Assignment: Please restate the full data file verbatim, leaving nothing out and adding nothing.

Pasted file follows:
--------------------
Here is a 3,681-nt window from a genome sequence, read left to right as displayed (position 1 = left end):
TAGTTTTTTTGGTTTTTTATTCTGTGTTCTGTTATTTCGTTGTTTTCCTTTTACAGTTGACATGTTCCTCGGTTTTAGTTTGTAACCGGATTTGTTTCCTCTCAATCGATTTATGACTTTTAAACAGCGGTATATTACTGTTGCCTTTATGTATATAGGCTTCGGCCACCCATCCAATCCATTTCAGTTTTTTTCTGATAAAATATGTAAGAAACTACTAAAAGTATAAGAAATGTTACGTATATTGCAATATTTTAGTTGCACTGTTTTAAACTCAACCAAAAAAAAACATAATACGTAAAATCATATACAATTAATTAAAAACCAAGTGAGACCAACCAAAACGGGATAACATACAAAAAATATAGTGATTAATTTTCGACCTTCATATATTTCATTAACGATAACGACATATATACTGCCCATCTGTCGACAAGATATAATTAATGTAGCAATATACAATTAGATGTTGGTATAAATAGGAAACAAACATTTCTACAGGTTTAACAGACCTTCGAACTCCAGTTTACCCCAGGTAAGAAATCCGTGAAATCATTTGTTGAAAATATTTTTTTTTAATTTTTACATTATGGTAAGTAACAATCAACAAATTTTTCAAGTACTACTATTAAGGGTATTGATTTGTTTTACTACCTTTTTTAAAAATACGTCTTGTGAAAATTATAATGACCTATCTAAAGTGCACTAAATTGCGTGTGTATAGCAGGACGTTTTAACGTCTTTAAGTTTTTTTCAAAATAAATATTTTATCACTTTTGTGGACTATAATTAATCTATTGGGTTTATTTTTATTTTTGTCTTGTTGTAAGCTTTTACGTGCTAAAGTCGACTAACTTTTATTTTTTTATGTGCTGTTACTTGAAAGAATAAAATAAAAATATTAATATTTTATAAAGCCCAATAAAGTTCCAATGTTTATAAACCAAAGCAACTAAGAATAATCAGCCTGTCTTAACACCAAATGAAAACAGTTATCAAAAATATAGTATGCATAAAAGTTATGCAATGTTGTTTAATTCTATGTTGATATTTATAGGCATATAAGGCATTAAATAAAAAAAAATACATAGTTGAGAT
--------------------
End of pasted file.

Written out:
Here is a 3,681-nt window from a genome sequence, read left to right as displayed (position 1 = left end):
TAGTTTTTTTGGTTTTTTATTCTGTGTTCTGTTATTTCGTTGTTTTCCTTTTACAGTTGACATGTTCCTCGGTTTTAGTTTGTAACCGGATTTGTTTCCTCTCAATCGATTTATGACTTTTAAACAGCGGTATATTACTGTTGCCTTTATGTATATAGGCTTCGGCCACCCATCCAATCCATTTCAGTTTTTTTCTGATAAAATATGTAAGAAACTACTAAAAGTATAAGAAATGTTACGTATATTGCAATATTTTAGTTGCACTGTTTTAAACTCAACCAAAAAAAAACATAATACGTAAAATCATATACAATTAATTAAAAACCAAGTGAGACCAACCAAAACGGGATAACATACAAAAAATATAGTGATTAATTTTCGACCTTCATATATTTCATTAACGATAACGACATATATACTGCCCATCTGTCGACAAGATATAATTAATGTAGCAATATACAATTAGATGTTGGTATAAATAGGAAACAAACATTTCTACAGGTTTAACAGACCTTCGAACTCCAGTTTACCCCAGGTAAGAAATCCGTGAAATCATTTGTTGAAAATATTTTTTTTTAATTTTTACATTATGGTAAGTAACAATCAACAAATTTTTCAAGTACTACTATTAAGGGTATTGATTTGTTTTACTACCTTTTTTAAAAATACGTCTTGTGAAAATTATAATGACCTATCTAAAGTGCACTAAATTGCGTGTGTATAGCAGGACGTTTTAACGTCTTTAAGTTTTTTTCAAAATAAATATTTTATCACTTTTGTGGACTATAATTAATCTATTGGGTTTATTTTTATTTTTGTCTTGTTGTAAGCTTTTACGTGCTAAAGTCGACTAACTTTTATTTTTTTATGTGCTGTTACTTGAAAGAATAAAATAAAAATATTAATATTTTATAAAGCCCAATAAAGTTCCAATGTTTATAAACCAAAGCAACTAAGAATAATCAGCCTGTCTTAACACCAAATGAAAACAGTTATCAAAAATATAGTATGCATAAAAGTTATGCAATGTTGTTTAATTCTATGTTGATATTTATAGGCATATAAGGCATTAAATAAAAAAAAATACATAGTTGAGAT